Dot NET and PHP are two different web development platforms used for the design of dynamic web pages with database support. As an integrated development environment (IDE), PHP currently leads the market, but the choice between PHP and Microsoft’s .NET comes down to the user’s needs, budget, existing software infrastructure, and expertise.
A significant part of PHP’s dominance comes from its open-source (free) availability. .NET requires a license, though Microsoft has made free – albeit limited – versions available for download. As with any open-source product, users must seek support through third parties. The higher cost of .NET also brings full support and documentation, perhaps making it more attractive to neophyte web designers who prefer having a phone number to call when encountering a problem. .NET also possesses the built-in reporting tools most users have come to expect from Microsoft products.
Generally speaking, PHP enjoys more flexibility and customizability than its rival. PHP offers compatibility across divergent operating systems and platforms, while Microsoft offers support for .NET only under the Windows Server operating system. PHP works with a broader array of databases than .NET; the former supports most notable databases on the market, while the latter functions only Oracle, Microsoft SQL Server, Object Linking and Embedding-Database (OLE-DB), and Open Database Connectivity (ODBC). The exception to PHP’s customization dominance stems in .NET’s support for over 25 programming languages including Visual Basic .NET and C#; PHP supports only C, C++, and some object-oriented programming concepts.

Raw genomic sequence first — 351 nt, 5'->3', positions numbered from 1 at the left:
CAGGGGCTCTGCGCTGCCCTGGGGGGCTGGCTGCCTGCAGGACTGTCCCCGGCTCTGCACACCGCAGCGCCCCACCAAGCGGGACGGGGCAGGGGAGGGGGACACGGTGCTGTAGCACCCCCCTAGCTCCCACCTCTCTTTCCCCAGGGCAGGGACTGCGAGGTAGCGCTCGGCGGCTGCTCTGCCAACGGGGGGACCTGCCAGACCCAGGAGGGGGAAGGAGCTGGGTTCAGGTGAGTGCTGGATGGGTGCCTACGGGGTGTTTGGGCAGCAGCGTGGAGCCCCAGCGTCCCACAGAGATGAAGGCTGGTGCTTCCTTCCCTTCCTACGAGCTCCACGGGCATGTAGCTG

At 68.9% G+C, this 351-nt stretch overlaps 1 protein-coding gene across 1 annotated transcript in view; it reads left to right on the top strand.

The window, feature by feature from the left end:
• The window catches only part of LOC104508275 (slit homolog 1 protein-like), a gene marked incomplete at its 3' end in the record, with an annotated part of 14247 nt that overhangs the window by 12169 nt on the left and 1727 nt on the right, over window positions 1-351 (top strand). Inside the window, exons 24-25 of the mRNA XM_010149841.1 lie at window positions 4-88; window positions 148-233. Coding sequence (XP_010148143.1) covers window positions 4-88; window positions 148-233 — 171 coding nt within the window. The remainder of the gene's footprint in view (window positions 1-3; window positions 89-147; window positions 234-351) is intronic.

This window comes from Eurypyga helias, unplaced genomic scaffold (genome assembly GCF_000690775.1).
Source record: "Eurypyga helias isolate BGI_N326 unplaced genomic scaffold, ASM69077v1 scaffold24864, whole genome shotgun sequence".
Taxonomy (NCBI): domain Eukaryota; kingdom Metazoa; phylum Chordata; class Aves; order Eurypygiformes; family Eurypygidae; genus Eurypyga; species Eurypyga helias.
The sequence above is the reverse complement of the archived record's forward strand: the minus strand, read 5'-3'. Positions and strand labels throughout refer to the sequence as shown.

Some programmers want their IDE to emphasize tools and plug-ins over coding and syntax, and .NET takes the edge in this area. Microsoft’s Visual Studio IDE allows programmers to efficiently and quickly explore their code, taking the emphasis away from coding and placing it more on design and development. PHP does, in fact, receive IDE support from various third-party vendors, but Visual Studio benefits from Microsoft’s standardized development environment.
Likewise, .NET simplifies the onerous task of debugging with the inclusion of detailed tracing and environment information, debugging of pages while executing, and built-in reporting tools such as SQL Server Reporting Services (SSRS). Again, PHP’s open-source nature doesn’t lend itself to a unified support system; web designers must instead rely on third-party products of variable quality.
In short, .NET sacrifices versatility for relative ease of use, while PHP requires intensive third-party application to achieve the same level of user-friendliness. Those intimate with web design and development might well prefer PHP’s free cost and flexibility over .NET’s licensing fees and more structured approach. Though the “PHP community” is dedicated and knowledgeable, some web designers might not care for the additional hassle of developing ties with it and therefore will gravitate toward .NET’s more extensive support community.